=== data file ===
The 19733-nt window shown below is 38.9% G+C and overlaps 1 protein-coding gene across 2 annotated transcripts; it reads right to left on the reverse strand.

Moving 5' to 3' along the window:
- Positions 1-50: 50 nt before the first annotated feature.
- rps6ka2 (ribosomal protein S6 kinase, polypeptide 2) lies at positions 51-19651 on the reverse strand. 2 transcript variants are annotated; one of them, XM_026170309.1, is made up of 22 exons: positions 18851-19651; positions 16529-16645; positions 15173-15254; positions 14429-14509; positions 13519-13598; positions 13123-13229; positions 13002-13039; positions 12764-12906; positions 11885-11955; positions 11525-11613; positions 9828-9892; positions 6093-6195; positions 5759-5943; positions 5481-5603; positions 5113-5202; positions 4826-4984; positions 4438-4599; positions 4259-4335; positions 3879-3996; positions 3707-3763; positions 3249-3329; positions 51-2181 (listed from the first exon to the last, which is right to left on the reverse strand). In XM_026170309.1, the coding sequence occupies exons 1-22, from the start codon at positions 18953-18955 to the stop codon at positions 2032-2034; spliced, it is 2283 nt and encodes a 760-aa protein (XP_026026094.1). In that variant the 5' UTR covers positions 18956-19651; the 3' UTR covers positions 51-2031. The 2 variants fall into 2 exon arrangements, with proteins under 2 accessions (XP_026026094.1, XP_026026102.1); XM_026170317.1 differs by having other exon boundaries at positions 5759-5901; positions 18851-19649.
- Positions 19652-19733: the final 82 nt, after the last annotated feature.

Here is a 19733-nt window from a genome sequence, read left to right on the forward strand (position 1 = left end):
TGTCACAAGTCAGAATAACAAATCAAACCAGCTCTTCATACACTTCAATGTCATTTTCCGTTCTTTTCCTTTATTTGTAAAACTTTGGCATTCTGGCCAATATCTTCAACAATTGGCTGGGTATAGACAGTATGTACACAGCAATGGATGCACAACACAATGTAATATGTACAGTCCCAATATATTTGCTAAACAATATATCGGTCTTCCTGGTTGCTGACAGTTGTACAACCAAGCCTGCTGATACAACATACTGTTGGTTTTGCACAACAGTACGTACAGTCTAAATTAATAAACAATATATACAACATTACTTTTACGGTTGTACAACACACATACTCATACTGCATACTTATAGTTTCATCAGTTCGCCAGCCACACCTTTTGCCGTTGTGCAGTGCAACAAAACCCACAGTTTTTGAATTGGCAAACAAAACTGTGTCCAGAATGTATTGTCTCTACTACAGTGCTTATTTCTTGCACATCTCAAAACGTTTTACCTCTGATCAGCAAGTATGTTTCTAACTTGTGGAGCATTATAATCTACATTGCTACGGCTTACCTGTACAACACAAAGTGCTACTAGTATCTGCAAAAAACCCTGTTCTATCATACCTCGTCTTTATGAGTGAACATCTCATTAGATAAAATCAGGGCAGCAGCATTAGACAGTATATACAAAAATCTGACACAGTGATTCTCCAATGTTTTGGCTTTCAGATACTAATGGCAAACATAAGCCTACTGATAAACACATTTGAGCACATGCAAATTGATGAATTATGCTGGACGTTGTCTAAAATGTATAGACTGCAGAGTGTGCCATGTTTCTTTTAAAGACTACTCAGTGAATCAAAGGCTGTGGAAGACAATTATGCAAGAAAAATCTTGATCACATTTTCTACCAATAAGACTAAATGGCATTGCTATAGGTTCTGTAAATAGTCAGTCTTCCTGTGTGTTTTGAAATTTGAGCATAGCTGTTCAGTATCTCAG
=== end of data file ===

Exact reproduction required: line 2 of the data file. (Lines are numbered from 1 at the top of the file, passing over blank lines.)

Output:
Moving 5' to 3' along the window: